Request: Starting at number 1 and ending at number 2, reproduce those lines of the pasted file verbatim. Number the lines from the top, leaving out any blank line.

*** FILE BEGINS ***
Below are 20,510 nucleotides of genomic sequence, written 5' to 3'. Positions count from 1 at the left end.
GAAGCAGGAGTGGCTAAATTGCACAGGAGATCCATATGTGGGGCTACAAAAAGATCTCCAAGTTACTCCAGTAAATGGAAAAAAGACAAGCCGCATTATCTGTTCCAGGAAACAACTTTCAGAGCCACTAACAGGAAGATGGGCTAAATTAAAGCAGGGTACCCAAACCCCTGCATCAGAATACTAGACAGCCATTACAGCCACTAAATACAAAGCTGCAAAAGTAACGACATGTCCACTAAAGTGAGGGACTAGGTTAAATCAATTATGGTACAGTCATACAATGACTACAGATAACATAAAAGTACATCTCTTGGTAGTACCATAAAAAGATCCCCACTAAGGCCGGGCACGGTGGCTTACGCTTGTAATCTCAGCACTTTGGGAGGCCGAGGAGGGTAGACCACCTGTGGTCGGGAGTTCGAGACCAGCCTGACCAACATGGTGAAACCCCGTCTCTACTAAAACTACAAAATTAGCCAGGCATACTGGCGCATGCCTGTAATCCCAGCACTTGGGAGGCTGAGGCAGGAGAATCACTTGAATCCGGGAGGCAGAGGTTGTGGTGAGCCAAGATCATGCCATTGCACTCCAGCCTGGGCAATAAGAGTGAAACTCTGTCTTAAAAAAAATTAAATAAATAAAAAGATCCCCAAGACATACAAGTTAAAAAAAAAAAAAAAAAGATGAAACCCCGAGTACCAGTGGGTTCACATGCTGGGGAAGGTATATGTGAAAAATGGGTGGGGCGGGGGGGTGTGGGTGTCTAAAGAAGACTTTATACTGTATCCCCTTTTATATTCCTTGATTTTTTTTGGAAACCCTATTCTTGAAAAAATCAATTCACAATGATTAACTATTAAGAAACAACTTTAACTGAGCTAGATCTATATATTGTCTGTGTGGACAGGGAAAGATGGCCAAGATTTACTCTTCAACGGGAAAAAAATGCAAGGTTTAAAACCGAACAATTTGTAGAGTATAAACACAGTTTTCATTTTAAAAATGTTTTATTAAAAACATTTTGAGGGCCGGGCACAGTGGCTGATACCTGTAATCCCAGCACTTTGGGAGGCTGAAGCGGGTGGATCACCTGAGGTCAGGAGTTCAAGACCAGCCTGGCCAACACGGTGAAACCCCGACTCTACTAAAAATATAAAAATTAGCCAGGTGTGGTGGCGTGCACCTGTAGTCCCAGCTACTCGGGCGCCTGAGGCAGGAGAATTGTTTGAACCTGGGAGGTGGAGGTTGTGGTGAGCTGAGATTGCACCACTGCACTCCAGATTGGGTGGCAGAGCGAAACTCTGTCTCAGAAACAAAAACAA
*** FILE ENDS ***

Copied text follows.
Below are 20,510 nucleotides of genomic sequence, written 5' to 3'. Positions count from 1 at the left end.
GAAGCAGGAGTGGCTAAATTGCACAGGAGATCCATATGTGGGGCTACAAAAAGATCTCCAAGTTACTCCAGTAAATGGAAAAAAGACAAGCCGCATTATCTGTTCCAGGAAACAACTTTCAGAGCCACTAACAGGAAGATGGGCTAAATTAAAGCAGGGTACCCAAACCCCTGCATCAGAATACTAGACAGCCATTACAGCCACTAAATACAAAGCTGCAAAAGTAACGACATGTCCACTAAAGTGAGGGACTAGGTTAAATCAATTATGGTACAGTCATACAATGACTACAGATAACATAAAAGTACATCTCTTGGTAGTACCATAAAAAGATCCCCACTAAGGCCGGGCACGGTGGCTTACGCTTGTAATCTCAGCACTTTGGGAGGCCGAGGAGGGTAGACCACCTGTGGTCGGGAGTTCGAGACCAGCCTGACCAACATGGTGAAACCCCGTCTCTACTAAAACTACAAAATTAGCCAGGCATACTGGCGCATGCCTGTAATCCCAGCACTTGGGAGGCTGAGGCAGGAGAATCACTTGAATCCGGGAGGCAGAGGTTGTGGTGAGCCAAGATCATGCCATTGCACTCCAGCCTGGGCAATAAGAGTGAAACTCTGTCTTAAAAAAAATTAAATAAATAAAAAGATCCCCAAGACATACAAGTTAAAAAAAAAAAAAAAAAGATGAAACCCCGAGTACCAGTGGGTTCACATGCTGGGGAAGGTATATGTGAAAAATGGGTGGGGCGGGGGGGTGTGGGTGTCTAAAGAAGACTTTATACTGTATCCCCTTTTATATTCCTTGATTTTTTTTGGAAACCCTATTCTTGAAAAAATCAATTCACAATGATTAACTATTAAGAAACAACTTTAACTGAGCTAGATCTATATATTGTCTGTGTGGACAGGGAAAGATGGCCAAGATTTACTCTTCAACGGGAAAAAAATGCAAGGTTTAAAACCGAACAATTTGTAGAGTATAAACACAGTTTTCATTTTAAAAATGTTTTATTAAAAACATTTTGAGGGCCGGGCACAGTGGCTGATACCTGTAATCCCAGCACTTTGGGAGGCTGAAGCGGGTGGATCACCTGAGGTCAGGAGTTCAAGACCAGCCTGGCCAACACGGTGAAACCCCGACTCTACTAAAAATATAAAAATTAGCCAGGTGTGGTGGCGTGCACCTGTAGTCCCAGCTACTCGGGCGCCTGAGGCAGGAGAATTGTTTGAACCTGGGAGGTGGAGGTTGTGGTGAGCTGAGATTGCACCACTGCACTCCAGATTGGGTGGCAGAGCGAAACTCTGTCTCAGAAACAAAAACAA